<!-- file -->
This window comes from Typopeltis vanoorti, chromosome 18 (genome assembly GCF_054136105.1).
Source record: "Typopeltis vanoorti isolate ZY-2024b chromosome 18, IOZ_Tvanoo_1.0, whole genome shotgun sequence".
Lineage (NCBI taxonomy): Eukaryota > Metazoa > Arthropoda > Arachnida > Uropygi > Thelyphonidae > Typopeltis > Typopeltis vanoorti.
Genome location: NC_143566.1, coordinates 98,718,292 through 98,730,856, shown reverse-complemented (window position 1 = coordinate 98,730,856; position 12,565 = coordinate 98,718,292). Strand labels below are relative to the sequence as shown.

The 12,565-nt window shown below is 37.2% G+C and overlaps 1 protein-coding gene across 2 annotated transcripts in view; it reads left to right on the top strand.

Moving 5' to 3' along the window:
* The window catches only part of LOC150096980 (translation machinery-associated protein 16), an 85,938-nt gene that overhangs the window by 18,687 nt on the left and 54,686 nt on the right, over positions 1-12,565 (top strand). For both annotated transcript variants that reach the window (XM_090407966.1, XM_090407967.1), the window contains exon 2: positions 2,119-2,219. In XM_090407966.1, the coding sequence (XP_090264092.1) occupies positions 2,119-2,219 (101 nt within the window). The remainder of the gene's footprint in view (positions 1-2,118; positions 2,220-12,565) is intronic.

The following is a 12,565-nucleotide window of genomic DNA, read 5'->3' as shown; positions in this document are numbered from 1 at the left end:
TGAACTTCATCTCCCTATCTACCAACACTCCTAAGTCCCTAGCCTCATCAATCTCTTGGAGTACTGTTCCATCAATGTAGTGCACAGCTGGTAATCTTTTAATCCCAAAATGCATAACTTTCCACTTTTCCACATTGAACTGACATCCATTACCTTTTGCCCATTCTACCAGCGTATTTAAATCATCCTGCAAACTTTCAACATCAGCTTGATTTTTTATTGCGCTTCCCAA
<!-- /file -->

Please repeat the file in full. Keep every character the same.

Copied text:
This window comes from Typopeltis vanoorti, chromosome 18 (genome assembly GCF_054136105.1).
Source record: "Typopeltis vanoorti isolate ZY-2024b chromosome 18, IOZ_Tvanoo_1.0, whole genome shotgun sequence".
Lineage (NCBI taxonomy): Eukaryota > Metazoa > Arthropoda > Arachnida > Uropygi > Thelyphonidae > Typopeltis > Typopeltis vanoorti.
Genome location: NC_143566.1, coordinates 98,718,292 through 98,730,856, shown reverse-complemented (window position 1 = coordinate 98,730,856; position 12,565 = coordinate 98,718,292). Strand labels below are relative to the sequence as shown.

The 12,565-nt window shown below is 37.2% G+C and overlaps 1 protein-coding gene across 2 annotated transcripts in view; it reads left to right on the top strand.

Moving 5' to 3' along the window:
* The window catches only part of LOC150096980 (translation machinery-associated protein 16), an 85,938-nt gene that overhangs the window by 18,687 nt on the left and 54,686 nt on the right, over positions 1-12,565 (top strand). For both annotated transcript variants that reach the window (XM_090407966.1, XM_090407967.1), the window contains exon 2: positions 2,119-2,219. In XM_090407966.1, the coding sequence (XP_090264092.1) occupies positions 2,119-2,219 (101 nt within the window). The remainder of the gene's footprint in view (positions 1-2,118; positions 2,220-12,565) is intronic.

The following is a 12,565-nucleotide window of genomic DNA, read 5'->3' as shown; positions in this document are numbered from 1 at the left end:
TGAACTTCATCTCCCTATCTACCAACACTCCTAAGTCCCTAGCCTCATCAATCTCTTGGAGTACTGTTCCATCAATGTAGTGCACAGCTGGTAATCTTTTAATCCCAAAATGCATAACTTTCCACTTTTCCACATTGAACTGACATCCATTACCTTTTGCCCATTCTACCAGCGTATTTAAATCATCCTGCAAACTTTCAACATCAGCTTGATTTTTTATTGCGCTTCCCAA